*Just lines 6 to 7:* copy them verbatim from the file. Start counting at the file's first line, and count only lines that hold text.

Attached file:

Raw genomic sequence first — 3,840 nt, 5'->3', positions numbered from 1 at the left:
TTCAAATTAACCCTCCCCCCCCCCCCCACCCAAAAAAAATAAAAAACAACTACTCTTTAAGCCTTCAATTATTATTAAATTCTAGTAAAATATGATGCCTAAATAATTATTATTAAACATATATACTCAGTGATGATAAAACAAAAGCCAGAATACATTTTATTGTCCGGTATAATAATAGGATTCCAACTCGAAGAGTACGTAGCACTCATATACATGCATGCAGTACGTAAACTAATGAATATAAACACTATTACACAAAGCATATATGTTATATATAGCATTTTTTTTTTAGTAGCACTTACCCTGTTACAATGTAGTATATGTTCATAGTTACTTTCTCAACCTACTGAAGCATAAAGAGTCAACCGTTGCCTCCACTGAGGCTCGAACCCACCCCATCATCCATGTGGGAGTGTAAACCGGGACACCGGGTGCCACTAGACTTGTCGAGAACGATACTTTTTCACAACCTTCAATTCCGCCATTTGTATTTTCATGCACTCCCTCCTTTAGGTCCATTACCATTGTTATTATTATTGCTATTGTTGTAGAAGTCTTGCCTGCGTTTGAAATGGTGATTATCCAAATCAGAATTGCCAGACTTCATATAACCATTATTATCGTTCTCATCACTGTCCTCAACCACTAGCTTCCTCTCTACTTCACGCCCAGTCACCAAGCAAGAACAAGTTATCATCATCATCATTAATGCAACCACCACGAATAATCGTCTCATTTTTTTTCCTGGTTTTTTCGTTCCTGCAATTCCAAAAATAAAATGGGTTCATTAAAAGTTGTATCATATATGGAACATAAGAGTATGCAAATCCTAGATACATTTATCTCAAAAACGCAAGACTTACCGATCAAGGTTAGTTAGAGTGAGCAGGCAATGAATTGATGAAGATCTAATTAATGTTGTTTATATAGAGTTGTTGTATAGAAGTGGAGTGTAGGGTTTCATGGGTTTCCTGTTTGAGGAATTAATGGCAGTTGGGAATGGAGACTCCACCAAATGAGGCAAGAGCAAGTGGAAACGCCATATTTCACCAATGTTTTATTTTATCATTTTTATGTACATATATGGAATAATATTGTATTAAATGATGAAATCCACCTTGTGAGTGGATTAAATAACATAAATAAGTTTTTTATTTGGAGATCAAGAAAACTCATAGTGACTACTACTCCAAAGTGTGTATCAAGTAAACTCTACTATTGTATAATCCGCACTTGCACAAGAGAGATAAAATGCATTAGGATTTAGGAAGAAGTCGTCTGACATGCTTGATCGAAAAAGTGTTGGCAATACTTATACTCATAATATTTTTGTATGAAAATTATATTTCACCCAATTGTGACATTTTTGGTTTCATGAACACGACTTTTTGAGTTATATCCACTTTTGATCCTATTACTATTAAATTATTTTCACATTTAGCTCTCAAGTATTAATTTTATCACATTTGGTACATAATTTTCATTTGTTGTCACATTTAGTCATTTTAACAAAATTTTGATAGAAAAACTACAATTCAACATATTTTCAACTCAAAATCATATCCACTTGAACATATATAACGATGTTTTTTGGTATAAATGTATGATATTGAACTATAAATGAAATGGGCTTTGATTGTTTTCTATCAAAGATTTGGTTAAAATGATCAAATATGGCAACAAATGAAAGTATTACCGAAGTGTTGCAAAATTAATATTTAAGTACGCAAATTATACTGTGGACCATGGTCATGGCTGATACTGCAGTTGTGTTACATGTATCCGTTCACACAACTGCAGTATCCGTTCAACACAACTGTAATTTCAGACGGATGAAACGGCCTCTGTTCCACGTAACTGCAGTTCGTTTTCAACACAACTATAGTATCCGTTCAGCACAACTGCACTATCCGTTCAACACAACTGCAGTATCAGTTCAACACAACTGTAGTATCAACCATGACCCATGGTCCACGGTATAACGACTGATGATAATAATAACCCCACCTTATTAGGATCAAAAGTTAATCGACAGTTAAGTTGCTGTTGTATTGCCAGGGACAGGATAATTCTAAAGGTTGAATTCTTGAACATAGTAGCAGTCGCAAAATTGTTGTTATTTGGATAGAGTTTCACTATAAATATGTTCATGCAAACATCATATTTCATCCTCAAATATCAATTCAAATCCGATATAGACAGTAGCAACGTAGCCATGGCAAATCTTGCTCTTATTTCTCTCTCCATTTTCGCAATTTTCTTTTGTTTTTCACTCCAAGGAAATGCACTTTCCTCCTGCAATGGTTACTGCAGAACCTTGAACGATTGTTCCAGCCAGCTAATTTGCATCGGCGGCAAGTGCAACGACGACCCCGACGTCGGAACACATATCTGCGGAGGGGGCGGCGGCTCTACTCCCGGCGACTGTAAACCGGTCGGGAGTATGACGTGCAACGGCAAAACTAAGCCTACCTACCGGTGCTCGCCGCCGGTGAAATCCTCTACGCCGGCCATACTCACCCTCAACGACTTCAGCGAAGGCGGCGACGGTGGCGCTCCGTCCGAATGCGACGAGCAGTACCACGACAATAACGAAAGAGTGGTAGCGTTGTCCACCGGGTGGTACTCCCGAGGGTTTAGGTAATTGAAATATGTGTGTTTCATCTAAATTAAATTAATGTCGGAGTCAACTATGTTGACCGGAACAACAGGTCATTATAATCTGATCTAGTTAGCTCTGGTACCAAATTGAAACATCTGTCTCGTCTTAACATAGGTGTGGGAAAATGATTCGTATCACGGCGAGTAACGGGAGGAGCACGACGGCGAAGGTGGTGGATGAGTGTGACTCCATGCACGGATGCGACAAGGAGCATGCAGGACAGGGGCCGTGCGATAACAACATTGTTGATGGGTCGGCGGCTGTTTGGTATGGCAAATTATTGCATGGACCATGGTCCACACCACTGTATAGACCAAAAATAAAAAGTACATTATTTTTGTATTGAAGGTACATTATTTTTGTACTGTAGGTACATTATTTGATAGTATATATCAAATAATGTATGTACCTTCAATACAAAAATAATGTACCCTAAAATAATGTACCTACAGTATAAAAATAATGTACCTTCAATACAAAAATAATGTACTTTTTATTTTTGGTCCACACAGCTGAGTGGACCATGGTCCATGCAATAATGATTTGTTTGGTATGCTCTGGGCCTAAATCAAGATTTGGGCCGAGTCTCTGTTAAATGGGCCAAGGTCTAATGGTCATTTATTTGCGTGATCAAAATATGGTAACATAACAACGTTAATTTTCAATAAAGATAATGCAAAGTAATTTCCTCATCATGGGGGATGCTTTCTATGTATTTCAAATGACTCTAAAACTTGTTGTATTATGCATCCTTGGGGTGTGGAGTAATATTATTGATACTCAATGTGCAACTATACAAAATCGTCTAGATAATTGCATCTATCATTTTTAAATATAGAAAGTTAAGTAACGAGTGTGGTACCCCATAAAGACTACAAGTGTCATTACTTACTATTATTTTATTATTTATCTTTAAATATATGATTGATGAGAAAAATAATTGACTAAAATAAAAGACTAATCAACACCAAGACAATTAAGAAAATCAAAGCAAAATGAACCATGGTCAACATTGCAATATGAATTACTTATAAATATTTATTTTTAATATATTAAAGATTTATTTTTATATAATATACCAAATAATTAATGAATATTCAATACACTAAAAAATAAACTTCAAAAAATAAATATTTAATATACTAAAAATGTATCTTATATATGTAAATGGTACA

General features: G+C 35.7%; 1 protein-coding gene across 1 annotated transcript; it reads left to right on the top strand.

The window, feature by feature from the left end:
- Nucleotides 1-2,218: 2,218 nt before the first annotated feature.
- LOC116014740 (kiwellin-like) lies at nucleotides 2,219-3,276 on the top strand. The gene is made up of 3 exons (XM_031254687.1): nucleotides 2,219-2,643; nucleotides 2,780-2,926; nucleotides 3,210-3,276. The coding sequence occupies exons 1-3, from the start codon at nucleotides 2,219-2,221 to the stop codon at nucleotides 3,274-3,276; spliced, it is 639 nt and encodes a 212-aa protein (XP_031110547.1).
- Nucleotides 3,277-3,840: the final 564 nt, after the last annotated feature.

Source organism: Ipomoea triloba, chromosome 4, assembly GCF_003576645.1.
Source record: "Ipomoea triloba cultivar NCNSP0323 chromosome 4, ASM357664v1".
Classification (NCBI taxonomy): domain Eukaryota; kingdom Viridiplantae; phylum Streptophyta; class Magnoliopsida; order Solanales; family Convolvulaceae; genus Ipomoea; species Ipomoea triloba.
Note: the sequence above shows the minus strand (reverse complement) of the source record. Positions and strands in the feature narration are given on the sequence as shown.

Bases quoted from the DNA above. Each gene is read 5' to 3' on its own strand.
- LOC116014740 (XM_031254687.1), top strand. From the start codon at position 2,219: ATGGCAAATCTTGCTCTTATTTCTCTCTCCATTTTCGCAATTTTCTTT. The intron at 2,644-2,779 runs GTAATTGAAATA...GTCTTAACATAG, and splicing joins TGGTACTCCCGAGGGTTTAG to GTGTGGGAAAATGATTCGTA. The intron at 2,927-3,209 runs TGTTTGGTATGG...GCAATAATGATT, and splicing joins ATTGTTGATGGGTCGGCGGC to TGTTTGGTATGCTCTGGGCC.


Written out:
- LOC116014740 (kiwellin-like) lies at nucleotides 2,219-3,276 on the top strand. The gene is made up of 3 exons (XM_031254687.1): nucleotides 2,219-2,643; nucleotides 2,780-2,926; nucleotides 3,210-3,276. The coding sequence occupies exons 1-3, from the start codon at nucleotides 2,219-2,221 to the stop codon at nucleotides 3,274-3,276; spliced, it is 639 nt and encodes a 212-aa protein (XP_031110547.1).
- Nucleotides 3,277-3,840: the final 564 nt, after the last annotated feature.